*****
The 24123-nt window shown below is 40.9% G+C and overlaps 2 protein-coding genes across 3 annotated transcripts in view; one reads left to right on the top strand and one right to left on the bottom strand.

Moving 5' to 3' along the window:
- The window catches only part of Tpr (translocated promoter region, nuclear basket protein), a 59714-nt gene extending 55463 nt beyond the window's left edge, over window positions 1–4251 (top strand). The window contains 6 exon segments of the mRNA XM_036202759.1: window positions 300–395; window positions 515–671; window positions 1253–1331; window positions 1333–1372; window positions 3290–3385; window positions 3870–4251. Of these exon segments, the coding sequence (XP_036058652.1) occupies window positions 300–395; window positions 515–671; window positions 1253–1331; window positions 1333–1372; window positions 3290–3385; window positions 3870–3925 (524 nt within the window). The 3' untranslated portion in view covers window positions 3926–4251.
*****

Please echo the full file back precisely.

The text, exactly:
The 24123-nt window shown below is 40.9% G+C and overlaps 2 protein-coding genes across 3 annotated transcripts in view; one reads left to right on the top strand and one right to left on the bottom strand.

Moving 5' to 3' along the window:
- The window catches only part of Tpr (translocated promoter region, nuclear basket protein), a 59714-nt gene extending 55463 nt beyond the window's left edge, over window positions 1–4251 (top strand). The window contains 6 exon segments of the mRNA XM_036202759.1: window positions 300–395; window positions 515–671; window positions 1253–1331; window positions 1333–1372; window positions 3290–3385; window positions 3870–4251. Of these exon segments, the coding sequence (XP_036058652.1) occupies window positions 300–395; window positions 515–671; window positions 1253–1331; window positions 1333–1372; window positions 3290–3385; window positions 3870–3925 (524 nt within the window). The 3' untranslated portion in view covers window positions 3926–4251.